Designing for Academic Integrity

Designing for Academic Integrity

Faculty have used four main assessment strategies to strengthen academic integrity, regardless of teaching modality: 

  1. Scaffolding assignments is a key way to both enhance learning and deter academic misconduct.  Because scaffolding provides a number of touchpoints before submitting for summative assessment, it provides opportunities to see students’ work in development—which makes academic misconduct less likely.  
  2. Using alternative and “authentic”  assessments also correlates with academic integrity (Morris, 2016). You can find examples of alternative assessments UO faculty have used in their classes here
  3. Revisiting how exams are used in courses allows for several strategies for decreasing academic misconduct; one strategy UO faculty have turned to with success is turning high-stakes exams into more frequent exams or quizzes with lower point values.  
  4. Modifying questions and the structure of the exams themselves in Canvas has been very effective for a number of faculty. For example, the Canvas Quiz tool can be set up to randomize questions and to develop question banks, all of which can help the instructor in their creating unique quizzes for individual students.  

Some of the most useful approaches when exams are a necessary component of our courses are detailed below: 

Modifying how we use exams in a course 

  • Turn high-stakes exams into multiple, lower-stakes exams (or alternate assessments), with a broader point distribution. More frequent quizzes or exams also supports better long-term memory consolidation. 
  • Remove grading curves, if you have them. 
  • Make the exam “open book” where possible. 
  • Allow for a partial re-take of the assessment (or portions of it) for a fraction of the initial credit. 
  • If you must assess with a high-stakes exam, ensure that students have experience with the genre (multiple choice exam, short answers, etc.) and technologies (Canvas quizzes, other platforms) of the assessment.
  • If there is something about your exam that is new (such as the technology or format), allow students to practice prior to the exam itself. This increases the likelihood that the assessment will measure student learning as opposed to technological issues or anxiety with a new medium. 

Modifying exam questions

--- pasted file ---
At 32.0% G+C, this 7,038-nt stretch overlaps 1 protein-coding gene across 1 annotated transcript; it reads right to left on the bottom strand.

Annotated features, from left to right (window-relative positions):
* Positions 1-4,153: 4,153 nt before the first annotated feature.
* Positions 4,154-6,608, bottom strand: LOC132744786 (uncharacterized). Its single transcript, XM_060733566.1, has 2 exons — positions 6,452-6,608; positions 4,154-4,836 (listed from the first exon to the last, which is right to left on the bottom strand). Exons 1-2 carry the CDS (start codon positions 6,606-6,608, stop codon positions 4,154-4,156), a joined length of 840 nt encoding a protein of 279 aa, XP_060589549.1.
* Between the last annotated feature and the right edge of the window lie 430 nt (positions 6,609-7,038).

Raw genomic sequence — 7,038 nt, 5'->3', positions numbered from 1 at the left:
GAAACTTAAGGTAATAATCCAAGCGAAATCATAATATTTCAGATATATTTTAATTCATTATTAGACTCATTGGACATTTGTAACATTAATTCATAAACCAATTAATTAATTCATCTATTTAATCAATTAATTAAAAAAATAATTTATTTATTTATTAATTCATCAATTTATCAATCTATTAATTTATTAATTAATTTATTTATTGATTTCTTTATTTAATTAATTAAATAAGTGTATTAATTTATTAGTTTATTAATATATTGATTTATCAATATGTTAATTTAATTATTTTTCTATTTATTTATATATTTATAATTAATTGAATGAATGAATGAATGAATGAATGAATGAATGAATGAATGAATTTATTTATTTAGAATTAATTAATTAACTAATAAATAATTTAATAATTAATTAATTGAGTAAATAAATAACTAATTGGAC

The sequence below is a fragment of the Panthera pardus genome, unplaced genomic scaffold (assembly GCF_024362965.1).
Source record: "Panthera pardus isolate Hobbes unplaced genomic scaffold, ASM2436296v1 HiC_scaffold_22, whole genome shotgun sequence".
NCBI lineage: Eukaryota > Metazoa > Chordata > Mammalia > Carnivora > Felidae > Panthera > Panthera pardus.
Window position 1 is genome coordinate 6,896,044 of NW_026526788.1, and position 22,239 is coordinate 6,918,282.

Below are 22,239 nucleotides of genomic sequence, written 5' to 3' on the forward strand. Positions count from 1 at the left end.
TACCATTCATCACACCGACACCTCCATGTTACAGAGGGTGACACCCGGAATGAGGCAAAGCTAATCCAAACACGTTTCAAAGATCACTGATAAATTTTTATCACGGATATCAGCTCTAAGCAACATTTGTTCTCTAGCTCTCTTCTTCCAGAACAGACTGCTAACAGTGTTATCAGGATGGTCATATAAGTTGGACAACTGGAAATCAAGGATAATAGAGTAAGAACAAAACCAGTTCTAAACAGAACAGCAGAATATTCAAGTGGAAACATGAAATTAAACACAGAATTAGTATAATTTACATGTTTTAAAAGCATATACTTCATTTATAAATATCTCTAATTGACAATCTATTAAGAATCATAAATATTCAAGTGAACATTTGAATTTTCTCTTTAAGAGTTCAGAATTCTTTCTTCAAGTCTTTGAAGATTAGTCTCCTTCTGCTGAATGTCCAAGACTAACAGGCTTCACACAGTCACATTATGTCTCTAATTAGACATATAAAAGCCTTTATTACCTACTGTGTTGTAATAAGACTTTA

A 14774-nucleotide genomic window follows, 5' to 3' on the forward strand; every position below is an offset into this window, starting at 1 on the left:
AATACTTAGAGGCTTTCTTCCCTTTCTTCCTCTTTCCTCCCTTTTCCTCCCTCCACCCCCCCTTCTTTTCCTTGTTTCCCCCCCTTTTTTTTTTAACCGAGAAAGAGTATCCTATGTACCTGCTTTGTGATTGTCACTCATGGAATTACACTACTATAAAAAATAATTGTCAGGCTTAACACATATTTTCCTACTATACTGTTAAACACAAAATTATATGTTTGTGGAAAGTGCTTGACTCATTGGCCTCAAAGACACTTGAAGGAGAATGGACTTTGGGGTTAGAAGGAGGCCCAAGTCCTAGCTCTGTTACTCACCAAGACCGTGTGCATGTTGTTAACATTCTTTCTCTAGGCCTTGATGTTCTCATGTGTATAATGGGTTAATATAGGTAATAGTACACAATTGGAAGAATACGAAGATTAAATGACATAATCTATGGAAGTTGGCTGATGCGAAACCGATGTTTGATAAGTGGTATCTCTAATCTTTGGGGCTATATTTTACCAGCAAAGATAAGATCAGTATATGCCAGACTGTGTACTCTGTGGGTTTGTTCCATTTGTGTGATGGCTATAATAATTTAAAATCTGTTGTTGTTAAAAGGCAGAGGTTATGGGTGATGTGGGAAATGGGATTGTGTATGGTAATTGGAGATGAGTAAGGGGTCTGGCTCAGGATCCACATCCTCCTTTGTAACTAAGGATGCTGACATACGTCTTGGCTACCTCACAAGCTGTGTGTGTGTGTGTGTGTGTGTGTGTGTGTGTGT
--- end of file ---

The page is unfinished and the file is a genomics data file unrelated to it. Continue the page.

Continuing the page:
• Use varied question types like multiple choice, multiple select, and conceptual short answer questions (such as “explain why this step is necessary?”). 
  • Design for a mix of objective and subjective questions/answers, or a mix of questions that ask students to identify, apply, and analyze information. For example, an exam on law and society might ask a multiple choice question about the scope of a particular law, but other questions might ask students to apply that law to a specific scenario and predict the outcome, or to analyze what social changes might have occurred had the law applied in a different region or time period. 
  • Ask questions that require deep thinking and application of information to select the answer, as opposed to memorization (e.g.: clinical case studies, imaginary world scenarios).  
  • Have students identify an error in an already worked problem in a class that uses quantitative analysis, such as a math, statistics, or physics course.    
  • Have students show their work when producing an answer to a computational question (they can upload a photo, pdf, or video; check in about their access to this technology).  
  • Have students explain their answer to a traditional multiple choice question via a Zoom or phone call, or a video upload. This allows you to use the multiple choice questions you have prepared in the past, but to use fewer questions and achieve a deeper dive into student understanding.  
  • Build buy-in by having students propose exam questions and using them in the exam. Offer them guidance to help them revise them and/or extra credit for writing a question that gets used. 
  • Pose formula questions with a single variable that changes for each student. (Here’s how.
  • Avoid using questions that come verbatim from a textbook. 
  • Insert a “challenge question.” Where instructors have a concern about ensuring that the person taking the test is the student, the CAS Dean’s office describes this as “asking a surprise question only the student knows the answer to—and that you can easily verify” such as their favorite reading or activity from the course. 

Modifying the structure of exams in Canvas 

  • Ask students to attest to the integrity of their work at the start of the exam. You can find an example of how one instructor does this here. 
  • Create a large bank of questions (potentially in collaboration with others teaching the same course and/or with student-proposed questions) and expand your bank each term so you can: 
    • Set Canvas to randomly select questions for each student. See Canvas’ guidance around creating a bank as well as using the bank in a quiz/exam 
    • Encourage long-term memory consolidation through the process of ‘interleaving’. For example, in addition to blocking content (AAABBBCCC) in assignments and assessments, we can integrate content and questions from multiple parts of a scaffolded sequence (ABACBBACCA).  
  • Prevent students from seeing the correct answers until after everyone has taken the exam. 
  • Shuffle answers. 
  • Set a time window for exam access. We encourage faculty to set a window that will provide enough time for all students to complete their exam without rushing, as timed exams have drawbacks for students who have test-taking anxiety. 

For more information about using Canvas Quizzes and randomizing questions for testing knowledge, please see: